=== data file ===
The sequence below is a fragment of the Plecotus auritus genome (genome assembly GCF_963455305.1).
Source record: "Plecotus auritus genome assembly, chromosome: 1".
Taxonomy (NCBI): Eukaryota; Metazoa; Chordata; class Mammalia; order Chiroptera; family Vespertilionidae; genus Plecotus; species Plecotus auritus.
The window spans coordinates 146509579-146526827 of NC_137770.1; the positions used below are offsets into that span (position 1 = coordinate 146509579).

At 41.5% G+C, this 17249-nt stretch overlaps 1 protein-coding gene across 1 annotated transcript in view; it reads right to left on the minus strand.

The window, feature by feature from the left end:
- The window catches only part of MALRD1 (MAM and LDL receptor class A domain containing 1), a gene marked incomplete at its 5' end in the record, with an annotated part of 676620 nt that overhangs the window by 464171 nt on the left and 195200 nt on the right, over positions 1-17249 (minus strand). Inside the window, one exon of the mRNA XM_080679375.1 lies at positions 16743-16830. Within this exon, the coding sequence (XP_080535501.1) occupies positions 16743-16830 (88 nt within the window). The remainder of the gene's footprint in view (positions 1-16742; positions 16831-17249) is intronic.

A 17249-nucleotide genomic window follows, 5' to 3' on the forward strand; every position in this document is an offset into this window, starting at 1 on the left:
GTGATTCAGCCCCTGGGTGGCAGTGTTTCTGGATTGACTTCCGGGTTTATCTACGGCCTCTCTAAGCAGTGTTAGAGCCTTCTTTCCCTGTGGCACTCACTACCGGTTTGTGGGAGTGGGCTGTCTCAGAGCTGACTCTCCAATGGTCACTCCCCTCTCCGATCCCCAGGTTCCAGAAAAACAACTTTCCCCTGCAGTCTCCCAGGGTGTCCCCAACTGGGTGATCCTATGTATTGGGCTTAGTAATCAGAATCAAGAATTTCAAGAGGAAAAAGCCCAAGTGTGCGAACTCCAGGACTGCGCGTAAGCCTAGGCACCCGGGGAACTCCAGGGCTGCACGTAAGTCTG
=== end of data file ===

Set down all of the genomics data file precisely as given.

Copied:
The sequence below is a fragment of the Plecotus auritus genome (genome assembly GCF_963455305.1).
Source record: "Plecotus auritus genome assembly, chromosome: 1".
Taxonomy (NCBI): Eukaryota; Metazoa; Chordata; class Mammalia; order Chiroptera; family Vespertilionidae; genus Plecotus; species Plecotus auritus.
The window spans coordinates 146509579-146526827 of NC_137770.1; the positions used below are offsets into that span (position 1 = coordinate 146509579).

At 41.5% G+C, this 17249-nt stretch overlaps 1 protein-coding gene across 1 annotated transcript in view; it reads right to left on the minus strand.

The window, feature by feature from the left end:
- The window catches only part of MALRD1 (MAM and LDL receptor class A domain containing 1), a gene marked incomplete at its 5' end in the record, with an annotated part of 676620 nt that overhangs the window by 464171 nt on the left and 195200 nt on the right, over positions 1-17249 (minus strand). Inside the window, one exon of the mRNA XM_080679375.1 lies at positions 16743-16830. Within this exon, the coding sequence (XP_080535501.1) occupies positions 16743-16830 (88 nt within the window). The remainder of the gene's footprint in view (positions 1-16742; positions 16831-17249) is intronic.

A 17249-nucleotide genomic window follows, 5' to 3' on the forward strand; every position in this document is an offset into this window, starting at 1 on the left:
GTGATTCAGCCCCTGGGTGGCAGTGTTTCTGGATTGACTTCCGGGTTTATCTACGGCCTCTCTAAGCAGTGTTAGAGCCTTCTTTCCCTGTGGCACTCACTACCGGTTTGTGGGAGTGGGCTGTCTCAGAGCTGACTCTCCAATGGTCACTCCCCTCTCCGATCCCCAGGTTCCAGAAAAACAACTTTCCCCTGCAGTCTCCCAGGGTGTCCCCAACTGGGTGATCCTATGTATTGGGCTTAGTAATCAGAATCAAGAATTTCAAGAGGAAAAAGCCCAAGTGTGCGAACTCCAGGACTGCGCGTAAGCCTAGGCACCCGGGGAACTCCAGGGCTGCACGTAAGTCTG